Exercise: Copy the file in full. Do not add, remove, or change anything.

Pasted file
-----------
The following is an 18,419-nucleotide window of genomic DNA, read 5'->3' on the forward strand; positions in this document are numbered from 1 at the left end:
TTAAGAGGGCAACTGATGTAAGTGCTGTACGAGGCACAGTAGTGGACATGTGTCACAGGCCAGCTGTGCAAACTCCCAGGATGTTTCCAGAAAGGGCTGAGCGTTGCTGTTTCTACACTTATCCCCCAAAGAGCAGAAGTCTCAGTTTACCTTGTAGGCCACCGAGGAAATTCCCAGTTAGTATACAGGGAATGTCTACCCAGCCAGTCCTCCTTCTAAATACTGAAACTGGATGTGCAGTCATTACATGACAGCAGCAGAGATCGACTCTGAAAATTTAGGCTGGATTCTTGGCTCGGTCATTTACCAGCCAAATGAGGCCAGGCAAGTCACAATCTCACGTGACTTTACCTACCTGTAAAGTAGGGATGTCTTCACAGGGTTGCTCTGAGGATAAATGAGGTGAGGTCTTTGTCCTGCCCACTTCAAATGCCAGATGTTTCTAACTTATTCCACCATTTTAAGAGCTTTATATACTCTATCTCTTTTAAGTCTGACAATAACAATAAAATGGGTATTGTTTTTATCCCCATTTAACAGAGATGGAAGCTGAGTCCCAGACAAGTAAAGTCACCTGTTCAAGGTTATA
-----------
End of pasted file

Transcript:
The following is an 18,419-nucleotide window of genomic DNA, read 5'->3' on the forward strand; positions in this document are numbered from 1 at the left end:
TTAAGAGGGCAACTGATGTAAGTGCTGTACGAGGCACAGTAGTGGACATGTGTCACAGGCCAGCTGTGCAAACTCCCAGGATGTTTCCAGAAAGGGCTGAGCGTTGCTGTTTCTACACTTATCCCCCAAAGAGCAGAAGTCTCAGTTTACCTTGTAGGCCACCGAGGAAATTCCCAGTTAGTATACAGGGAATGTCTACCCAGCCAGTCCTCCTTCTAAATACTGAAACTGGATGTGCAGTCATTACATGACAGCAGCAGAGATCGACTCTGAAAATTTAGGCTGGATTCTTGGCTCGGTCATTTACCAGCCAAATGAGGCCAGGCAAGTCACAATCTCACGTGACTTTACCTACCTGTAAAGTAGGGATGTCTTCACAGGGTTGCTCTGAGGATAAATGAGGTGAGGTCTTTGTCCTGCCCACTTCAAATGCCAGATGTTTCTAACTTATTCCACCATTTTAAGAGCTTTATATACTCTATCTCTTTTAAGTCTGACAATAACAATAAAATGGGTATTGTTTTTATCCCCATTTAACAGAGATGGAAGCTGAGTCCCAGACAAGTAAAGTCACCTGTTCAAGGTTATA